Global Intellectual History

Inhaltsverzeichnis

PrefacePart I. A Framework for Debate1. Approaches to Global Intellectual History (Samuel Moyn and Andrew Sartori)Part II. Alternative Options2. Common Humanity and Cultural Difference on the Sedentary-Nomadic Frontier: Herodotus, Sima Qian, and Ibn Khaldun (Siep Stuurman)3. Cosmopolitanism, Vernacularism, and Premodernity (Sheldon Pollock)4. Joseph Banks's Intermediaries: Rethinking Global Cultural Exchange (Vanessa Smith)5. Global Intellectual History and the History of Political Economy (Andrew Sartori)6. Conceptual Universalization in the Transnational Nineteenth Century (Christopher L. Hill)7. Globalizing the Intellectual History of the Idea of the "Muslim World" (Cemil Aydin)8. On the Nonglobalization of Ideas (Samuel Moyn)9. "Casting the Badge of Inferiority Beneath Black Peoples' Feet": Archiving and Reading the African Past, Present, and Future in World History (Mamadou Diouf and Jinny Prais)10. Putting Global Intellectual History in Its Place (Janaki Bakhle)11. Making and Taking Worlds (Duncan Bell)Part III. Concluding Reflections12. How Global Do We Want Our Intellectual History to Be? (Frederick Cooper)13. Global Intellectual History: Meanings and Methods (Sudipta Kaviraj)List of ContributorsIndex

Global Intellectual History

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Beschreibung

Where do ideas fit in historical accounts that take an expansive, global view of human movements and events? Teaching intellectual history scholars to incorporate transnational perspectives into their work, while also advising them how to handle the challenges and controversies that may arise, this original resource explains the concepts, practice, concerns, and promise of "global intellectual history," featuring essays from leading scholars on an array of approaches taking shape across the discipline.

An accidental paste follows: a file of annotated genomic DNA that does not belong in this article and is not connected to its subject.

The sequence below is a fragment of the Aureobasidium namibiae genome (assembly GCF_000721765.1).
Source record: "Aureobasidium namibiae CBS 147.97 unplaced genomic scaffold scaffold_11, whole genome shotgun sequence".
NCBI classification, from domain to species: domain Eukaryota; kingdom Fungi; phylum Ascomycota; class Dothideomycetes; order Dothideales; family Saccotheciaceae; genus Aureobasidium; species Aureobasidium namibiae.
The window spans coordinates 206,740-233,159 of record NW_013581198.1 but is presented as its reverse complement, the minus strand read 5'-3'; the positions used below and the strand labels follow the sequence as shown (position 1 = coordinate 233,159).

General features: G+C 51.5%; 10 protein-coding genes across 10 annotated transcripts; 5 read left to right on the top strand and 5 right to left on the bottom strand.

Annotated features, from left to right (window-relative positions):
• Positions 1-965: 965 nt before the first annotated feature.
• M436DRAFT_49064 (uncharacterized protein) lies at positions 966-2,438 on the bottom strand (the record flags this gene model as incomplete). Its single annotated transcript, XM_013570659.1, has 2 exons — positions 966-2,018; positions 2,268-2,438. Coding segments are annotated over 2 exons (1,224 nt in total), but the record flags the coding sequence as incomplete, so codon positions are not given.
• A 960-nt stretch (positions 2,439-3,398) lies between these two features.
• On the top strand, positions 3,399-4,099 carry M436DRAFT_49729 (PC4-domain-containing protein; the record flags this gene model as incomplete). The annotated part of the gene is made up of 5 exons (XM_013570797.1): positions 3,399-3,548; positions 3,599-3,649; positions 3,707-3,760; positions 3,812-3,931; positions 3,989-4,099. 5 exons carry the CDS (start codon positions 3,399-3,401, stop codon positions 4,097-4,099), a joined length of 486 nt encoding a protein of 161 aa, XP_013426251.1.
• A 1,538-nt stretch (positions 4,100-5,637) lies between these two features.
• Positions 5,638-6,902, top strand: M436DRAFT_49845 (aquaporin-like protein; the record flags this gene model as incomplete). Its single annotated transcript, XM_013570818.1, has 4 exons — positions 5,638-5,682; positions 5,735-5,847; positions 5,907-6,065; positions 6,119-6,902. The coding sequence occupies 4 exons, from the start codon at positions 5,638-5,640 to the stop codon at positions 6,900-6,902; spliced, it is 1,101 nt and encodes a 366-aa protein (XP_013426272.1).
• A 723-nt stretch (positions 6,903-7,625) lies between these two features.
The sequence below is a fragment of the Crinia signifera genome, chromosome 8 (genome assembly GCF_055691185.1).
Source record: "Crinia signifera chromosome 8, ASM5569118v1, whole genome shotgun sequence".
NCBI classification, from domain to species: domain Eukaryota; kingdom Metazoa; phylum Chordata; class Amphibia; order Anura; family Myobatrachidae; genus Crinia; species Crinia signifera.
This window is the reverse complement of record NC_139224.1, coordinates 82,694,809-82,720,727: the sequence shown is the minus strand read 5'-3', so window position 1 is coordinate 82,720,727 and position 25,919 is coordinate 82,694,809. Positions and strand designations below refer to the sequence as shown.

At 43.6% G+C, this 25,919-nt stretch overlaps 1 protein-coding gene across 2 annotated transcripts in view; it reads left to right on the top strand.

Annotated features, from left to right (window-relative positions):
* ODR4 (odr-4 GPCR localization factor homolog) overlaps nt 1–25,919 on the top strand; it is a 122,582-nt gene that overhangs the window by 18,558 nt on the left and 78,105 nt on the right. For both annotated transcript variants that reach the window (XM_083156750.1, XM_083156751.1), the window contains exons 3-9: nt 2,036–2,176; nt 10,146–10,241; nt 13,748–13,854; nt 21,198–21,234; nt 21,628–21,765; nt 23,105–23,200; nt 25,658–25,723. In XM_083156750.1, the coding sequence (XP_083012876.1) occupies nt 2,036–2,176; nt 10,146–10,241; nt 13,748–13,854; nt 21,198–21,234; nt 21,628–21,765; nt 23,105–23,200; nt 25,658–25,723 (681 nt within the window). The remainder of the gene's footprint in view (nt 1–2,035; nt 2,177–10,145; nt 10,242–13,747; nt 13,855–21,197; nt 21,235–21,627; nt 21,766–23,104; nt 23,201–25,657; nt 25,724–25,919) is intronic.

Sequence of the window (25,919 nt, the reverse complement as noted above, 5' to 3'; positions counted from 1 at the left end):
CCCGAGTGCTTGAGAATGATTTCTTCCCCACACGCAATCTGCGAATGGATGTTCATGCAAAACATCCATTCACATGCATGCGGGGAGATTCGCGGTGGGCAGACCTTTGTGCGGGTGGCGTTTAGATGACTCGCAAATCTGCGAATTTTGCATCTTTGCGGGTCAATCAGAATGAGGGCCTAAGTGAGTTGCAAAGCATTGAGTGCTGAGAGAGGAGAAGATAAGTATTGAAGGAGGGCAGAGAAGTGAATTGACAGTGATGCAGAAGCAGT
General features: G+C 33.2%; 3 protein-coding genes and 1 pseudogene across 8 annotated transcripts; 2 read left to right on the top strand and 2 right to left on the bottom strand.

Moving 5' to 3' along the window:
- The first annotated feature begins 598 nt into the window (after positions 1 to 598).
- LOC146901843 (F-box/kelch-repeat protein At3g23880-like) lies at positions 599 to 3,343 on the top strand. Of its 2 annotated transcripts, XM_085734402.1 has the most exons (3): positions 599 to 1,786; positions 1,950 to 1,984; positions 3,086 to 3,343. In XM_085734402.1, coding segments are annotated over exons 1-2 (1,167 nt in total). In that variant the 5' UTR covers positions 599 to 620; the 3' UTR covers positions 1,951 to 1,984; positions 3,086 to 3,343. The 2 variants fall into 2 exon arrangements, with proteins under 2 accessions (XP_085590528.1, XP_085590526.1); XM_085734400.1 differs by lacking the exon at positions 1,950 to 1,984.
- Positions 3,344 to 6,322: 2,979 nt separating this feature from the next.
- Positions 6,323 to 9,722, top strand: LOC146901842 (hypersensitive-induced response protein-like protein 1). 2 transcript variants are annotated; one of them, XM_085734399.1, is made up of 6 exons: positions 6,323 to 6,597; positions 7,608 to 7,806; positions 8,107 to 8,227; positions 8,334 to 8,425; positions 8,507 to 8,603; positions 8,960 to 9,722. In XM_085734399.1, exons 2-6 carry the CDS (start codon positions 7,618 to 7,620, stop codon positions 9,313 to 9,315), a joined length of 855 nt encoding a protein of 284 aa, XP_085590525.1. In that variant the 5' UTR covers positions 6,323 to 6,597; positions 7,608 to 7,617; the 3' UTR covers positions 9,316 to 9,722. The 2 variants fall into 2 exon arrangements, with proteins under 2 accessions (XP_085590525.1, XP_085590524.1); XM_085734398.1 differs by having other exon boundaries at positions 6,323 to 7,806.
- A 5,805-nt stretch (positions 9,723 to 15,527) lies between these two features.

Samuel Moyn is a professor in the Department of History at Columbia University. He is the editor of Pierre Rosanvallon's Democracy Past and Future and author of The Last Utopia: Human Rights in History. Andrew Sartori is associate professor of history at New York University. He is the author of Bengal in Global Concept History: Culturalism in the Age of Capital and coeditor of From the Colonial to the Postcolonial: India and Pakistan in Transition.

"Conceptual and substantively sophisticated, this volume of essays will be widely welcomed by a variety of historians. The field is a burgeoning one, but there is little to shape it collectively at present. This volume is among the first to focus on the comparative merits of global intellectual history." - Duncan Kelly, University of Cambridge

Details

Einband

Gebundene Ausgabe

Erscheinungsdatum

25.06.2013

Herausgeber

Samuel Moyn + weitere

Verlag

Columbia Univers. Press

Seitenzahl

352

Beschreibung

Details

Einband

Gebundene Ausgabe

Erscheinungsdatum

25.06.2013

Herausgeber

Verlag

Columbia Univers. Press

Seitenzahl

352

Maße (L/B/H)

23.6/16.1/3 cm

Gewicht

624 g

Reihe

Columbia Studies in International and Global History

Sprache

Englisch

ISBN

978-0-231-16048-3

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  • Global Intellectual History
  • PrefacePart I. A Framework for Debate1. Approaches to Global Intellectual History (Samuel Moyn and Andrew Sartori)Part II. Alternative Options2. Common Humanity and Cultural Difference on the Sedentary-Nomadic Frontier: Herodotus, Sima Qian, and Ibn Khaldun (Siep Stuurman)3. Cosmopolitanism, Vernacularism, and Premodernity (Sheldon Pollock)4. Joseph Banks's Intermediaries: Rethinking Global Cultural Exchange (Vanessa Smith)5. Global Intellectual History and the History of Political Economy (Andrew Sartori)6. Conceptual Universalization in the Transnational Nineteenth Century (Christopher L. Hill)7. Globalizing the Intellectual History of the Idea of the "Muslim World" (Cemil Aydin)8. On the Nonglobalization of Ideas (Samuel Moyn)9. "Casting the Badge of Inferiority Beneath Black Peoples' Feet": Archiving and Reading the African Past, Present, and Future in World History (Mamadou Diouf and Jinny Prais)10. Putting Global Intellectual History in Its Place (Janaki Bakhle)11. Making and Taking Worlds (Duncan Bell)Part III. Concluding Reflections12. How Global Do We Want Our Intellectual History to Be? (Frederick Cooper)13. Global Intellectual History: Meanings and Methods (Sudipta Kaviraj)List of ContributorsIndex